Multiple Roles of Neurotrypsin in Tissue Morphogenesis and Nervous System Development Suggested by the mRNA Expression Pattern

University of Zurich, Zürich, Zurich, Switzerland
Molecular and Cellular Neuroscience (Impact Factor: 3.84). 11/2001; 18(4):407-33. DOI: 10.1006/mcne.2001.1029
Source: PubMed


We have mapped the spatio-temporal expression of the multidomain serine protease neurotrypsin in the developing mouse by in situ hybridization. On embryonic day (E) 8, mRNA is detected in giant trophoblast cells, later in embryonic mesenchymal tissues. On E11, expression begins in Schwann cell precursors, olfactory epithelium, trigeminal ganglion, and midbrain. The floor plate shows strong expression on E12. Further prenatal development is characterized by rising neurotrypsin mRNA in sensory ganglia and motor neurons. Staining in cerebral cortex emerges around birth and culminates toward the end of the first week with a complex laminar and areal pattern. Expression in peripheral nerves and nonneural tissues vanishes soon after birth and the adult neuronal distribution is gradually established until weaning age. This developmental expression pattern suggests roles of neurotrypsin in morphogenesis of nonneural tissues, as well as in neural development, in particular in axonal target invasion, synaptogenesis, and Schwann cell differentiation.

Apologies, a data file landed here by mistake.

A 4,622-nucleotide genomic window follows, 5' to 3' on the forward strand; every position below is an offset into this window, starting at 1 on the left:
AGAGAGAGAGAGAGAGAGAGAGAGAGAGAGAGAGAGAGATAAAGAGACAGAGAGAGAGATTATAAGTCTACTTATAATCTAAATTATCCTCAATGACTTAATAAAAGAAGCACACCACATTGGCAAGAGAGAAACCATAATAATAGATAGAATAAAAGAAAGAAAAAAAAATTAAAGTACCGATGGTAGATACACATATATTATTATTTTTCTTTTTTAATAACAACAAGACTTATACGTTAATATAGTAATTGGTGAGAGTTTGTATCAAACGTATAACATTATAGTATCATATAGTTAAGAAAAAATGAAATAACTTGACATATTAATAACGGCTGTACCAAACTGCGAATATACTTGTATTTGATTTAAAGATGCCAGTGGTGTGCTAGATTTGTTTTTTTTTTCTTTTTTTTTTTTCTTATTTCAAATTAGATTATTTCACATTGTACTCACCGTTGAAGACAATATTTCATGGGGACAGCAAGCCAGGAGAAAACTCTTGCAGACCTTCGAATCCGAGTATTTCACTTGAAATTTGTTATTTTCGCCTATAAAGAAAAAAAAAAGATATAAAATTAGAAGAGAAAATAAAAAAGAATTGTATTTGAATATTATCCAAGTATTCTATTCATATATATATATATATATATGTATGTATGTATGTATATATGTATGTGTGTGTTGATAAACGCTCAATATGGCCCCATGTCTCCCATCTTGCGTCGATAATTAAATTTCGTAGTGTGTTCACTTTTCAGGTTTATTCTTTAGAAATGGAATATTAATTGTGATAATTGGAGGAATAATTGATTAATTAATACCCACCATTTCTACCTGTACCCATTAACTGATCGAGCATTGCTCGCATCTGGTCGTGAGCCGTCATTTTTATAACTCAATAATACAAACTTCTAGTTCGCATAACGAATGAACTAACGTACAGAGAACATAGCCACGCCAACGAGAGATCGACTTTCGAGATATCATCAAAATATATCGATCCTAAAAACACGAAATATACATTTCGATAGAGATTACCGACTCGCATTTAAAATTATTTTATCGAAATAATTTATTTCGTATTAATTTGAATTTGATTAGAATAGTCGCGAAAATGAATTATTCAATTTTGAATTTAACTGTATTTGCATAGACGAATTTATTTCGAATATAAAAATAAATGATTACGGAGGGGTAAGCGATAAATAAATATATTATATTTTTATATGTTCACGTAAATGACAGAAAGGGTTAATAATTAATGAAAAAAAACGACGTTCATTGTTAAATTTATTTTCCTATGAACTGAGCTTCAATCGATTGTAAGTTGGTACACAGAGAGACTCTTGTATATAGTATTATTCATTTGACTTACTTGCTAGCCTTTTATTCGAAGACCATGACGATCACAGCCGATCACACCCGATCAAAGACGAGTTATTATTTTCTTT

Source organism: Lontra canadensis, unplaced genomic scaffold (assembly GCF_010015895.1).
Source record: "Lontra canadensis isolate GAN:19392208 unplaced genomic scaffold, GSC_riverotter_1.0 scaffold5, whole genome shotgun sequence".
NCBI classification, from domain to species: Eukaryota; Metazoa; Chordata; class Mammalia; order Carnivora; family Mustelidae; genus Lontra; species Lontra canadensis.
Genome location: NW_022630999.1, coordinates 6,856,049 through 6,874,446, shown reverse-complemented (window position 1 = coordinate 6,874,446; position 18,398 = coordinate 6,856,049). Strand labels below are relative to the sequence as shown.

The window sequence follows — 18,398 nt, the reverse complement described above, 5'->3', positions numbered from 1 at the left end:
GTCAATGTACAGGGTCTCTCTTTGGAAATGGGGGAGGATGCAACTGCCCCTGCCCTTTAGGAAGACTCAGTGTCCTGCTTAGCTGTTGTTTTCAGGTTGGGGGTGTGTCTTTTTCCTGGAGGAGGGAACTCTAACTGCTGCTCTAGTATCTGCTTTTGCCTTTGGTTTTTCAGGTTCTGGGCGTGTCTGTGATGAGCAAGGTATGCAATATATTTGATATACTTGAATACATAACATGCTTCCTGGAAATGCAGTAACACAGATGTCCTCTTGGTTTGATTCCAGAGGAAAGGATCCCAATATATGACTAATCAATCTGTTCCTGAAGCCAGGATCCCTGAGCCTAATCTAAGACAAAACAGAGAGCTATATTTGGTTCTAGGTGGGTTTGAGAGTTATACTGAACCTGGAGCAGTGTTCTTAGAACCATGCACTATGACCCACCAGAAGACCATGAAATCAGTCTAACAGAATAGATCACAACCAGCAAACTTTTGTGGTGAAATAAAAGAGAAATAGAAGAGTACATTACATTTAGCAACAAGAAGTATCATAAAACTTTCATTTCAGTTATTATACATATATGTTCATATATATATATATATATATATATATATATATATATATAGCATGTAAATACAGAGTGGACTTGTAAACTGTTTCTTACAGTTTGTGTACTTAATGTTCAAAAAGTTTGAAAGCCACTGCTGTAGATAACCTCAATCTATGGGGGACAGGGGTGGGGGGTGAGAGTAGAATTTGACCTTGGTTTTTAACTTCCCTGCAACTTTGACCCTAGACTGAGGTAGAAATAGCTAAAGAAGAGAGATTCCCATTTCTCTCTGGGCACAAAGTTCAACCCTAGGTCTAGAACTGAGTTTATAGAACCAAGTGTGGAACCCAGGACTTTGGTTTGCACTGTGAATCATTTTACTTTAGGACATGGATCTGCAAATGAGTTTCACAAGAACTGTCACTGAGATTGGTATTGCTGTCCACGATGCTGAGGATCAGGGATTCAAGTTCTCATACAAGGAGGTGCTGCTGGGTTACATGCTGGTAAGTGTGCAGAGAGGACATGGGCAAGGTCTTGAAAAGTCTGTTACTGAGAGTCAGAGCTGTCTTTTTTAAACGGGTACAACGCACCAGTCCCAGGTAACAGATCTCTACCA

• Source
    • "In contrast, motopsin is detected in the dendrites or the somatic body of neurons under normal expression levels (Mitsui et al., 2007). The expression of motopsin mRNA in the cerebral cortex culminates around the second week after birth (Iijima et al., 1997; Wolfer et al., 2001), then gradually decreases through the lifetime of an individual. This temporal expression pattern raises the additional possibility that motopsin may be involved in the development of the cerebral cortex. "
    [Show abstract] [Hide abstract]
    ABSTRACT: Motopsin (prss12) is a mosaic serine protease that is secreted by neuronal cells and is believed to be important for cognitive function, as the loss of motopsin function causes severe nonsyndromic mental retardation. To understand the molecular role of motopsin, we identified the integral membrane protein 2a (Itm2a) as a motopsin-interacting protein using a yeast two-hybrid system. A pull-down assay revealed that the BRICHOS domain of Itm2a was essential for this interaction. Motopsin and Itm2a co-localized in COS cells and in cultured neurons when transiently expressed in these cells. Both proteins were co-immunoprecipitated from lysates of these transfected COS cells. Interestingly, Itm2a was strongly detected in a brain lysate prepared between postnatal day 0 and 10, during which period motopsin protein is also enriched in the brain. Immunohistochemical analysis led to the detection of Itm2a as patchy spots along endothelial cells of brain capillaries, which also expressed myosin II regulatory light chain (RLC), and on glial fibrillary acidic protein (GFAP)-positive processes in the developing cerebral cortex. Our results indicate the possibility that secreted motopsin interacts with endothelial cells in the developing brain.
    Preview · Article · Jan 2014 · Cell Biology International